Aleppo: Syrian state media said government forces Saturday captured the largest rebel-held district of Aleppo, in what would be a major breakthrough in its offensive to retake the entire second city.
Masaken Hanano was the first district the rebels took in the summer of 2012 in a move that divided Aleppo into an eastern area held by the insurgents and a western district controlled by government forces.
Since then, more than 250,000 civilians have been trapped under government siege for months in the rebel-held east, with dwindling food and fuel supplies.
The capture of Masaken Hanano in northeastern Aleppo is part of a major government offensive now in its 12th day that could isolate that part of the city from rebel-held areas in the south.
Since November 15, regime bombardment of eastern Aleppo has killed 212 civilians, including 27 children, according to the Britain-based Syrian Observatory for Human Rights.
Regime forces had been advancing inside Masaken Hanano for several days, and on Friday state television said they were progressing "from three axes".
On Saturday, the state broadcaster and the official SANA news agency said President Bashar al-Assad`s armed forces, backed by their allies, had taken "full control" of the district.
"The armed forces retook full control of Masaken Hanano after having put an end to the presence of terrorists there," the state broadcaster said, referring to the rebels.
SANA said government forces also recaptured the area around the district and "army engineers are clearing it of bombs and explosives planted by the terrorists in the streets and squares".
But Yasser al-Youssef, from the rebel group Nureddin al-Zinki, said fighting was still under way on the southern edges of Masaken Hanano, which he called a district of "strategic importance".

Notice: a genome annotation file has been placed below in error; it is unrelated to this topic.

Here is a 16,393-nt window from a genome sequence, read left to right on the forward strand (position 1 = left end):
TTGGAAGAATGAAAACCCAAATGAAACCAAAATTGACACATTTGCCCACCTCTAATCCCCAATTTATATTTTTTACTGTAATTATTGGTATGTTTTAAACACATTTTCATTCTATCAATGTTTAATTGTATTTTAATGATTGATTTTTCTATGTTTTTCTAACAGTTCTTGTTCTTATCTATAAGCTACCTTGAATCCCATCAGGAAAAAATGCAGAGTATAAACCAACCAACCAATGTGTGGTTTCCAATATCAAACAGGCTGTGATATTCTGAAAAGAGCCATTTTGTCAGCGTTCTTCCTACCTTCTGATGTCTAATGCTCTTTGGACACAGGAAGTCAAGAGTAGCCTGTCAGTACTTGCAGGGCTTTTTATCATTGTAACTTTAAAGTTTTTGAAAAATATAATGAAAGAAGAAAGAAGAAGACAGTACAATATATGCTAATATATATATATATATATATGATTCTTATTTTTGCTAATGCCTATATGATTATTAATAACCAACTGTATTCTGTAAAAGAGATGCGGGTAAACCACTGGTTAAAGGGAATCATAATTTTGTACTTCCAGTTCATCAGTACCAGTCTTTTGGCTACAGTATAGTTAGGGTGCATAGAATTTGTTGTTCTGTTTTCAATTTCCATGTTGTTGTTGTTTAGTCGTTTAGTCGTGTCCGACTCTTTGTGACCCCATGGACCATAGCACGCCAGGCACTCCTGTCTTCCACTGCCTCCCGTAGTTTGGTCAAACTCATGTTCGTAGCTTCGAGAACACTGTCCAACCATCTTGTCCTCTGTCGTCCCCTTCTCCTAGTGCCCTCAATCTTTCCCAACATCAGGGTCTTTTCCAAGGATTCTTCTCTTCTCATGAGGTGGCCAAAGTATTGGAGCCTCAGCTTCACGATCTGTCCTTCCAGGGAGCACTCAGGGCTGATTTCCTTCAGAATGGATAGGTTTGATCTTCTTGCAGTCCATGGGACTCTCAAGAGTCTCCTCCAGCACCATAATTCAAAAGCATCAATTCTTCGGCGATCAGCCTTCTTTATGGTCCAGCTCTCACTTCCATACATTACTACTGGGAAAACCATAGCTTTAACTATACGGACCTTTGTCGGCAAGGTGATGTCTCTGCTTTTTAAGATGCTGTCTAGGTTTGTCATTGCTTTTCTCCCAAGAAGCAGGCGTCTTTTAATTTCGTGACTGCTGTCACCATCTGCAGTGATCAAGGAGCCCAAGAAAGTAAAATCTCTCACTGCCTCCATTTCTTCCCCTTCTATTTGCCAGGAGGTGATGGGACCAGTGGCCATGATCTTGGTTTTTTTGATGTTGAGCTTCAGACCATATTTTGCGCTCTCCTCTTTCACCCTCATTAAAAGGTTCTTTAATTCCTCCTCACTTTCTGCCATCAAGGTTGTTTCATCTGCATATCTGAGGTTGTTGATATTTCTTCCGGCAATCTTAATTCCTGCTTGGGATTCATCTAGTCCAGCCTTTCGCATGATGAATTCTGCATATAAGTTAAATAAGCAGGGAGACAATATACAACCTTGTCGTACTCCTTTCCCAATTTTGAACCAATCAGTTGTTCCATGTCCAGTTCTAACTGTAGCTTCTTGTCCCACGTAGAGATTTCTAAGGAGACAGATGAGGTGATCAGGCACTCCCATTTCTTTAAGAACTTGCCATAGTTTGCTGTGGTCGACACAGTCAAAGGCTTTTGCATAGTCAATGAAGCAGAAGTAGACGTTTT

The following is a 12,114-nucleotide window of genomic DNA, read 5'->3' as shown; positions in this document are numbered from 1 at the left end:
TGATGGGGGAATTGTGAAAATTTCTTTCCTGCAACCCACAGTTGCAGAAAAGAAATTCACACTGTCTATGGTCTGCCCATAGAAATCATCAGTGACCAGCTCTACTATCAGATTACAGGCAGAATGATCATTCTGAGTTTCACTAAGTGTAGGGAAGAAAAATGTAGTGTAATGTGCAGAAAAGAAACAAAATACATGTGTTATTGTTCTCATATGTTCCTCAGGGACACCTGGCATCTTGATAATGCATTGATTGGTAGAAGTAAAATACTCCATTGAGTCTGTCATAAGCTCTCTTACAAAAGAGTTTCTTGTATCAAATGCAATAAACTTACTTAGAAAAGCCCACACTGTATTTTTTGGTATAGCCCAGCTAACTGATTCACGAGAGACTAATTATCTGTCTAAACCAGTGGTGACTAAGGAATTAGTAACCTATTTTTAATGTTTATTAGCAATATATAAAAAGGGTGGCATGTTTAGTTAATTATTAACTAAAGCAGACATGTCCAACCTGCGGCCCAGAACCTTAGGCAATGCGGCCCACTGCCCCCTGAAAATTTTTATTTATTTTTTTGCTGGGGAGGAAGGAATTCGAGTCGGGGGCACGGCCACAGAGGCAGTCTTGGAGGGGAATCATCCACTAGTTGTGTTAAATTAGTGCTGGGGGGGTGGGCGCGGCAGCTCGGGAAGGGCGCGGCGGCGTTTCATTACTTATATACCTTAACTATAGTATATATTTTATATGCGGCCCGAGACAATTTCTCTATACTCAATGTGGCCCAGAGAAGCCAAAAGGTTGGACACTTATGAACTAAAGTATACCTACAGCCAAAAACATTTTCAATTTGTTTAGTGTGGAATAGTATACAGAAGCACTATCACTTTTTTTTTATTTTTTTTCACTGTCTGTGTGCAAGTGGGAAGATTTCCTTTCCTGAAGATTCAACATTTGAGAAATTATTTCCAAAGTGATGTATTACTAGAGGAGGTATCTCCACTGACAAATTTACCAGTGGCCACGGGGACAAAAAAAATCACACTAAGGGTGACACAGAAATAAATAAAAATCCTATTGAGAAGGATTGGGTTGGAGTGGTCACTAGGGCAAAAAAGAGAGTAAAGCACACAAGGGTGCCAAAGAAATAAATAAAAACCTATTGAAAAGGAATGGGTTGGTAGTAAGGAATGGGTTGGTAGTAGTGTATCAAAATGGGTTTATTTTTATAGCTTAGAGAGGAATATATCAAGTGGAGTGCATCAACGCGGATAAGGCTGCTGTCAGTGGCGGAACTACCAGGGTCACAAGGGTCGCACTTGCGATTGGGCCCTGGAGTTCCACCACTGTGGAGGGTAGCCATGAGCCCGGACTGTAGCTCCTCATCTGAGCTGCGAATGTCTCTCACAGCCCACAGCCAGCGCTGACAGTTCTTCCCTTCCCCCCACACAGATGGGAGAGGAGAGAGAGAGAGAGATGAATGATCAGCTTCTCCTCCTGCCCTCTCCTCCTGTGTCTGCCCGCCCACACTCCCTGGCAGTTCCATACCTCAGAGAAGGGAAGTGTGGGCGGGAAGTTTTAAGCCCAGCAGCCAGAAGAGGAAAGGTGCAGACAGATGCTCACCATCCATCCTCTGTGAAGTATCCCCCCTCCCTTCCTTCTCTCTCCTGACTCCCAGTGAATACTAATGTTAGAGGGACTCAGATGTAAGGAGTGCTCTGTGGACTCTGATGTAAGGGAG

Youssef warned that if regime forces can advance to the adjacent neighbourhood of Sakhur, then eastern Aleppo will be split in two.
Observatory head Rami Abdel Rahman said that 80 percent of Masaken Hanano was under the control of government forces who have the rest in their line of fire."They are just hundreds of metres (yards) away from isolating the northern districts of east Aleppo from the southern ones," he said.
The latest regime push comes after days of intense bombardment on the rebel-held east, which was pounded with air strikes, shells and barrel bombs.
The escalation has terrified residents, and several families have fled to areas in southeastern Aleppo which have been relatively calm.
On Saturday, an AFP correspondent in one of those districts saw four families, without luggage, arrive on foot seeking shelter.
"In Hanano, for the past three days, they haven`t been able to set foot outside because of the intense bombardment," said Abu Fadel, who helped them find lodgings.
"They left on foot because they had no other means of transport. At first they were afraid but when they saw many people around and that there was no bombardment they were reassured," he said.
Damascus says east Aleppo residents and surrendering fighters are free to leave, but accuses the rebels of using civilians as "human shields".
On Saturday, dozens of families fled from the Sakhur and Al-Haidariya districts adjacent to Masaken Hanano and headed further south, the Observatory said.
They took flight as regime forces pounded eastern Aleppo with air raids, including Sakhur, killing at least 11 civilians, it said.
The United Nations has a plan to deliver aid to Aleppo and evacuate the sick and wounded, which rebel factions have approved but which Damascus has yet to agree. Guarantees are also needed from regime ally Russia.
Also on Saturday, a string of explosions rocked a munitions storage site in northeastern Syria used by the US-led coalition battling the Islamic State group, the Observatory and a local official said. Contacted by AFP, the coalition said there had been "no reports of explosions" at the site.